View Full Version : Colombia, U.S. Finalize Deal ,Venezuela says winds of war are blowing

08-15-2009, 01:22 PM
Colombia, U.S. Finalize Deal on Military Bases
Published: 15 Aug 2009 09:35
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BOGOTA - Colombia says it has finalized an agreement with the United States allowing Washington to use its military bases to track drug-runners, despite anger elsewhere in Latin America over the idea.

"This agreement reaffirms the commitment of both parties in the fight against drug trafficking and terrorism," Colombia's foreign ministry said in a statement Aug. 14.

Officials here said the two countries agreed the text of an agreement, which now has to be reviewed by government agencies in Bogota and Washington before getting a final signature.

The controversial deal would permit the U.S. military to operate surveillance aircraft from seven bases to track drug-running boats in the Pacific Ocean.

A senior U.S. general said Aug. 15 that the United States needed to reassure regional powers about the deal, after reports of negotiations rankled several leaders and prompted to claim that the "winds of war" were blowing.

"I think we need to do a better job of explaining to them what we're doing and making it as transparent as possible, because anybody's concerns are valid," Gen. James Cartwright, vice chairman of the U.S. Joint Chiefs of Staff, told a news conference.

Washington sought out its ally Colombia to make up for the loss of its hub for counternarcotics operations in Manta, Ecuador.

Ecuadoran President Rafael Correa had refused to renew an agreement that allowed the U.S. military to fly out of Manta for the past 10 years.

The deal is worth over 40 million dollars for Bogota, along with expanded U.S. military assistance for Bogota's counternarcotics efforts, according to a U.S. defense official, who spoke on condition of anonymity.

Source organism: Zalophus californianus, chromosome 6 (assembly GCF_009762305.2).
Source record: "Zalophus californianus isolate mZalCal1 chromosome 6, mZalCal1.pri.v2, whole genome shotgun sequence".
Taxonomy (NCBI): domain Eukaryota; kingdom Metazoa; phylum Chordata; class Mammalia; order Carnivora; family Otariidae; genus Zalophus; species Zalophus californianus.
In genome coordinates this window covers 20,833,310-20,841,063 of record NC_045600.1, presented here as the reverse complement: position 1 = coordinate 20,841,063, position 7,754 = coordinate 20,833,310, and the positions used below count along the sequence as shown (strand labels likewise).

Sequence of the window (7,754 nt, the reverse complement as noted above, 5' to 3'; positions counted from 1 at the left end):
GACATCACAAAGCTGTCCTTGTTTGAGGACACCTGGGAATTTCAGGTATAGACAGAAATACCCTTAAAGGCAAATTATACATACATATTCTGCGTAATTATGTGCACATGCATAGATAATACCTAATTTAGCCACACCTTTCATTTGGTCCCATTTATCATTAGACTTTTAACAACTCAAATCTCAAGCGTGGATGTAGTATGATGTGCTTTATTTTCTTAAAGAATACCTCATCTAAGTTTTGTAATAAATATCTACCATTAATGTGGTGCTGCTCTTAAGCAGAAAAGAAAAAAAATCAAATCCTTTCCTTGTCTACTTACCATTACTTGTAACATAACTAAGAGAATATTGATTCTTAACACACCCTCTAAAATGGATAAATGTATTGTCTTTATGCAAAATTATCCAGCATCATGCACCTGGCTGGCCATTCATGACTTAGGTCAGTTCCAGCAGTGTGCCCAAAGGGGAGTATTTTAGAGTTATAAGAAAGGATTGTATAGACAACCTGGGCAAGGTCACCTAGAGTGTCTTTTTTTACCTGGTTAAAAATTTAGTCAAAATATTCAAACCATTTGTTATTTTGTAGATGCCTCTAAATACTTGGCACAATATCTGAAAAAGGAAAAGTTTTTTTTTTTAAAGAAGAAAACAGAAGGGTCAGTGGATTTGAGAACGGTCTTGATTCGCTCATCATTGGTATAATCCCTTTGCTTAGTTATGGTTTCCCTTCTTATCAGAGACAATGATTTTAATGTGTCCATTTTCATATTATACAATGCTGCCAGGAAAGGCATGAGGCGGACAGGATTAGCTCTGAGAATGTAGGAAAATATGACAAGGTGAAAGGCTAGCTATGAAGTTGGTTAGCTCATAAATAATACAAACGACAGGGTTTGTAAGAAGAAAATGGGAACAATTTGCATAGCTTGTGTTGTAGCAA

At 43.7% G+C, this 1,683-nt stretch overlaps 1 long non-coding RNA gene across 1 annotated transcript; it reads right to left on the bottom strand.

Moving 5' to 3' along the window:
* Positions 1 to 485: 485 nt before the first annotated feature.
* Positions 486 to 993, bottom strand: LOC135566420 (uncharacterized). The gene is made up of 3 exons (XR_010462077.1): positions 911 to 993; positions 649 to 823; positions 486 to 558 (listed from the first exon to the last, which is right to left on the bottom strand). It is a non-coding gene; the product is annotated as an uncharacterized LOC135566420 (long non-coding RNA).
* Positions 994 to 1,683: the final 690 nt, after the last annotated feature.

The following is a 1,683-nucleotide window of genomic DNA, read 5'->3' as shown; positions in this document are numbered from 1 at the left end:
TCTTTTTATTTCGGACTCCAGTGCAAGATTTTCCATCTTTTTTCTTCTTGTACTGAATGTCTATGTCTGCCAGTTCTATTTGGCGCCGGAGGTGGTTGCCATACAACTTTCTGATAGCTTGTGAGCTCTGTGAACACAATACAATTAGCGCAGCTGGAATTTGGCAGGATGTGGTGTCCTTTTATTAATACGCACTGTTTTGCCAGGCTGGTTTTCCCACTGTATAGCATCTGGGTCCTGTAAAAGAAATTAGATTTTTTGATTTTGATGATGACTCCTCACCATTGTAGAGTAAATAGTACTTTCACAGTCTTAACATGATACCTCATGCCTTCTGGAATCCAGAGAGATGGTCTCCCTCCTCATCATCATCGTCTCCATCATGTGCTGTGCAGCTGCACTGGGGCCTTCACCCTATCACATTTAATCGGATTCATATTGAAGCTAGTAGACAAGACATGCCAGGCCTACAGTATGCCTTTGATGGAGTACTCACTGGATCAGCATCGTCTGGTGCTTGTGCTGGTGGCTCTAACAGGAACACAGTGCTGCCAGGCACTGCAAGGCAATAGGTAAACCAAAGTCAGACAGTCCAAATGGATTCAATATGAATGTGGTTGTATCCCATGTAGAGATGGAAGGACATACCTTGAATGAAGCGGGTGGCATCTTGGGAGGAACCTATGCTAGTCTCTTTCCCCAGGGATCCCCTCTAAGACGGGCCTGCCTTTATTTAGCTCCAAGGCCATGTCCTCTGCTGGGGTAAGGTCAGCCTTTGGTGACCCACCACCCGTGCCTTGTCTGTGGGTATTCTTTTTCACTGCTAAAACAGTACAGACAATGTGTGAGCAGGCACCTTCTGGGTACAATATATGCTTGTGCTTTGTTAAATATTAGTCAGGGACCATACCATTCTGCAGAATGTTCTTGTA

Cartwright and Defense Secretary Robert Gates also said this week the deal was not a unilateral move but the product of a partnership with Colombia designed to target drug cartels.

"The strategic intent is, in fact, to be able to provide to the Colombians what they need in order to continue to prosecute their efforts against the internal threats that they have," Cartwright said.

Colombia raised concern throughout the region, which has a troubled history of U.S. military interventions, after announcing July 15 that it was negotiating the deal.

Venezuelan President Hugo Chavez led the charge, alongside his Ecuadorian counterpart and ally Correa.

Speaking in Quito at a regional summit last weekend, Chavez said he was fulfilling his "moral duty" by telling fellow leaders that the "winds of war were beginning to blow."

"This could generate a war in South America," he said.

Other regional leaders, including Brazilian President Luiz Inacio Lula da Silva, have asked Colombia to explain its decision.

Responding to criticism, Colombian President Alvaro Uribe said Aug. 14 the purpose of the deal was to "defeat terrorism," adding that the accord with the United States will serves "as an insurance policy for neighboring nations."

Uribe said he would attend an emergency summit of the Union of South American Nations (Unasur) that will gather on August 28 in Bariloche, Argentina, to discuss the situation created by the Colombian base agreement.

However, Frank Mora, a U.S. Defense Department official for Latin America, said the controversy was a storm in a teapot.

"This agreement simply formalizes what already almost exists right now," he told AFP.

In his remarks, Uribe also extended an olive branch to Ecuador, saying the two countries "could have dialogue" and "resolve their differences in the future."

Ecuador broke off diplomatic relations with Colombia over last year's air strike by the Colombian military against a Colombian leftist guerrilla base located in the Ecuadorian selva. Raul Reyes, a top leader of the Revolutionary Armed Forces of Colombia (FARC), was killed in that attack.

"I apologize for that," Uribe said. "But we are interested in the future, and the same goes for Venezuela."